In a new case study published in the Journal of Central Nervous System Disease, researchers from North Carolina State University describe an adolescent diagnosed with rapid onset schizophrenia who was later found to have Bartonella henselae infection.
Bartonella is a bacteria most commonly known for its role in cat scratch disease.
The case adds to the growing body of evidence that Bartonella infection can mimic a host of chronic health conditions, including mental illness, and could open up new avenues of research into bacterial or microbial causes of psychiatric disorders.
There are at least 30 different known species of Bartonella, and 13 of these have been found to affect humans. Until recently, the bacteria was believed to be a short-lived (or self-limiting) infection.
Bartonella is notorious for “hiding” in the linings of blood vessels, but with the invention of new, more sensitive diagnostic tools, the bacteria has been detected in the blood or cerebrospinal fluid of patients with a variety of neurological symptoms. In fact, Bartonella has been found in individuals diagnosed with chronic illnesses ranging from migraines to seizures to rheumatoid illnesses.
In this case study, an adolescent who presented with sudden-onset psychotic behavior was initially diagnosed with schizophrenia. The patient was seen and treated by numerous specialists and therapists over an 18-month period; however, all conventional treatments for both psychosis and autoimmune disorders failed.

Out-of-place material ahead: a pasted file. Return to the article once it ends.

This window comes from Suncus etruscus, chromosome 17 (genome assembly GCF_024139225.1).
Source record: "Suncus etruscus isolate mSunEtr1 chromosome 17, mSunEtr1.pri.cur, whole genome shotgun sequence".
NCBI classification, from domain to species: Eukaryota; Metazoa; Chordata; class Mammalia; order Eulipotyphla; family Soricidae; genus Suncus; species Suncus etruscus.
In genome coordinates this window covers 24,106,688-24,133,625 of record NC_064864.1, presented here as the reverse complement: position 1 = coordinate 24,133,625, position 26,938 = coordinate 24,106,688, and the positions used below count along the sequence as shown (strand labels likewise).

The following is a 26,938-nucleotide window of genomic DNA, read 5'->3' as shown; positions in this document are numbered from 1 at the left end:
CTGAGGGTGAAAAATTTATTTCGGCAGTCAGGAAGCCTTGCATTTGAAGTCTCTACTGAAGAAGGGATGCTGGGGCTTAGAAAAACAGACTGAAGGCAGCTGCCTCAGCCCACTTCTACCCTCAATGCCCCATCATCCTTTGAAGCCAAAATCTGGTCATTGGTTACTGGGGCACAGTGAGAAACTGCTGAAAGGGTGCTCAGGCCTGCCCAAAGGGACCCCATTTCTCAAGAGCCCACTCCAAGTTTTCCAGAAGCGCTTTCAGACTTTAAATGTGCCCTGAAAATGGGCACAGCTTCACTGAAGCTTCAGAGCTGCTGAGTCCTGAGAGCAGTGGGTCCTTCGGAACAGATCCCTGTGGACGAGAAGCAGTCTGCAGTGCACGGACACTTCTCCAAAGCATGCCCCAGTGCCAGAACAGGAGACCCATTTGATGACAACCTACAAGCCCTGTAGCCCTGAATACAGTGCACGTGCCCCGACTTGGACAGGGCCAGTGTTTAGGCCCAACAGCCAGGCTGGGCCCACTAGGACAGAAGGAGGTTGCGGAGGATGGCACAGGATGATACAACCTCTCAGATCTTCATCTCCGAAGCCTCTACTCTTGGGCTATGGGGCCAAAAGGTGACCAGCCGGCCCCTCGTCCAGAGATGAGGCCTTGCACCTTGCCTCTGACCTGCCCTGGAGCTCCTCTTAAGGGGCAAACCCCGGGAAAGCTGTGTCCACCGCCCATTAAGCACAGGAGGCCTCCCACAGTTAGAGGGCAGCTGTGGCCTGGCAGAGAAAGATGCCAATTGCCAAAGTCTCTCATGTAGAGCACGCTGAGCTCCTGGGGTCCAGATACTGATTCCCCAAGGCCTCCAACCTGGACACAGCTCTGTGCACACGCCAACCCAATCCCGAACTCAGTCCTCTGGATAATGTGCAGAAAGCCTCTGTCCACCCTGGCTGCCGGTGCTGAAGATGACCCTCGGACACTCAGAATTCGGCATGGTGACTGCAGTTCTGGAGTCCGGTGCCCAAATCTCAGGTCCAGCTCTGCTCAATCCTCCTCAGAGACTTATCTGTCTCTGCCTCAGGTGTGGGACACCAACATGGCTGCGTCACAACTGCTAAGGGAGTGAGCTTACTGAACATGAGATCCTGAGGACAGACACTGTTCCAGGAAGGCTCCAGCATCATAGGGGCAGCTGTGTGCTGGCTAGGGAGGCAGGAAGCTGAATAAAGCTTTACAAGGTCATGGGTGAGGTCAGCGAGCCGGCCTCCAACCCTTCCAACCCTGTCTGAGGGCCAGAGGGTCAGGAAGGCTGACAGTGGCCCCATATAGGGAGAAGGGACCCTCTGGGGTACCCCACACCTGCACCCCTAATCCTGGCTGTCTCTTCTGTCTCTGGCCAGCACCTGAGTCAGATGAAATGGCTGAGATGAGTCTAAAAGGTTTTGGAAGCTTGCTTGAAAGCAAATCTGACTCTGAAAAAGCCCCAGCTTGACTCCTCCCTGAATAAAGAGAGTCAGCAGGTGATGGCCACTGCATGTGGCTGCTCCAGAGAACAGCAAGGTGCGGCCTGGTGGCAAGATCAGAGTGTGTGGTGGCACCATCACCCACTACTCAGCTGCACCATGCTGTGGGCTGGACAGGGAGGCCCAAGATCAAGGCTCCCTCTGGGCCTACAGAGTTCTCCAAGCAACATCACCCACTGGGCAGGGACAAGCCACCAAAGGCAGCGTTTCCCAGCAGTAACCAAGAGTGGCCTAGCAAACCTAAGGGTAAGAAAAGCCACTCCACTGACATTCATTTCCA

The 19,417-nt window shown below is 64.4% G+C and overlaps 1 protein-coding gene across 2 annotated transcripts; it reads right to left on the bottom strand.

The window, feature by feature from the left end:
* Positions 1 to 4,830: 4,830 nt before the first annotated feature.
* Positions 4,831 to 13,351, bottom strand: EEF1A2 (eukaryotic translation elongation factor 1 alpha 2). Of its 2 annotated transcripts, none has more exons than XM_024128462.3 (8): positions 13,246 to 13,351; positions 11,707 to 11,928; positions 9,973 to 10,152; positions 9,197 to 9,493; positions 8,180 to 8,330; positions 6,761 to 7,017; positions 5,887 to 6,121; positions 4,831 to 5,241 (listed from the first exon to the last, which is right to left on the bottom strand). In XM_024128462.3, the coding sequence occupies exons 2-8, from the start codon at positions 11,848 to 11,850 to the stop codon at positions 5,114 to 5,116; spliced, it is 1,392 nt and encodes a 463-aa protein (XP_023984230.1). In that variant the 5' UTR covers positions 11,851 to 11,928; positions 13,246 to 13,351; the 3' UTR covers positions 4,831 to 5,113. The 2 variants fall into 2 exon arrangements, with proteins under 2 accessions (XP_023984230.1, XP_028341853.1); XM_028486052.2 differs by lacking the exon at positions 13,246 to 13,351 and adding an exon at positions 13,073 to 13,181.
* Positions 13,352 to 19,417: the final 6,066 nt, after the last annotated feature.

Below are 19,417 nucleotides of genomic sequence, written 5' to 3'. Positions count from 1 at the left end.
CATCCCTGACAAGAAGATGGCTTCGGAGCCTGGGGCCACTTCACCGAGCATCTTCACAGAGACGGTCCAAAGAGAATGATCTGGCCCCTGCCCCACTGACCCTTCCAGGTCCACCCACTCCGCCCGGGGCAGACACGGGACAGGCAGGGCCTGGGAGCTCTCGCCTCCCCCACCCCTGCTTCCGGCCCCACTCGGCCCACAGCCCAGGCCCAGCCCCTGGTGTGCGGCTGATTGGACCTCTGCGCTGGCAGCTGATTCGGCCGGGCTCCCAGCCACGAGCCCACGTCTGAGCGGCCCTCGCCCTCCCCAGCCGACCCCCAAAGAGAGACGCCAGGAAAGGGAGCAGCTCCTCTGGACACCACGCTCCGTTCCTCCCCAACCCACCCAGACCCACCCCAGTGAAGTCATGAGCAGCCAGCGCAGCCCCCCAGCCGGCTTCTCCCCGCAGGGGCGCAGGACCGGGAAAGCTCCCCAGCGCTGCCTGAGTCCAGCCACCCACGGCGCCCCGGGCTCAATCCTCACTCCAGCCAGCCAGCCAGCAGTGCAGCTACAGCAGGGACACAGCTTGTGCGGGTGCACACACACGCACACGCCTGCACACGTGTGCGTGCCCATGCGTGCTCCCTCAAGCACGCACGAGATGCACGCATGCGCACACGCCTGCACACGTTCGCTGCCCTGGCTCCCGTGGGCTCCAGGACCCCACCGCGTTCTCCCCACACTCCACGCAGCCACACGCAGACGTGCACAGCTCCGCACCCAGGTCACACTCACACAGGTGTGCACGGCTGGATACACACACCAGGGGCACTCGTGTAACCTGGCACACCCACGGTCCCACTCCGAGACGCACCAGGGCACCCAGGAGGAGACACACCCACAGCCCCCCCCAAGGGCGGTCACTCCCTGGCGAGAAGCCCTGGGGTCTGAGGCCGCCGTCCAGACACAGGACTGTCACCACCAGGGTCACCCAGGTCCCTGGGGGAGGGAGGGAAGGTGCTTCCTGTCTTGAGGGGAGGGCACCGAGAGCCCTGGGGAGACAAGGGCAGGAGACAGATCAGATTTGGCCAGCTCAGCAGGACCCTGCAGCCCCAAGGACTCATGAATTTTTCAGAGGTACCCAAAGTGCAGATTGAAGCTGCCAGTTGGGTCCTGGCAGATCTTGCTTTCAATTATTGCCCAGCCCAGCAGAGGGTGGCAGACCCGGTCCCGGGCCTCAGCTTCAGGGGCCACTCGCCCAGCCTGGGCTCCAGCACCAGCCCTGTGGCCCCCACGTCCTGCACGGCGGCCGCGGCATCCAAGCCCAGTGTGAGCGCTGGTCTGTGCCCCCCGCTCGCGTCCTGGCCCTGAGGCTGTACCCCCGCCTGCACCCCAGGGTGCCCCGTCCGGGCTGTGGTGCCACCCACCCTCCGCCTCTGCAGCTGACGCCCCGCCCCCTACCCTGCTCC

Finally a physician recognized the patient’s skin lesions as those often associated with the Bartonella infection. The patient tested positive for the bacteria and was given combination antimicrobial chemotherapy which led to a full recovery.
“This case is interesting for a number of reasons,” said Dr. Ed Breitschwerdt, Melanie S. Steele Distinguished Professor of Internal Medicine at NC State and lead author of the case report.
“Beyond suggesting that Bartonella infection itself could contribute to progressive neuropsychiatric disorders like schizophrenia, it raises the question of how often infection may be involved with psychiatric disorders generally,” he said.
“Researchers are starting to look at things like infection’s role in Alzheimer’s disease, for example. Beyond this one case, there’s a lot of movement in trying to understand the potential role of viral and bacterial infections in these medically complex diseases. This case gives us proof that there can be a connection, and offers an opportunity for future investigations.”
Source: North Carolina State University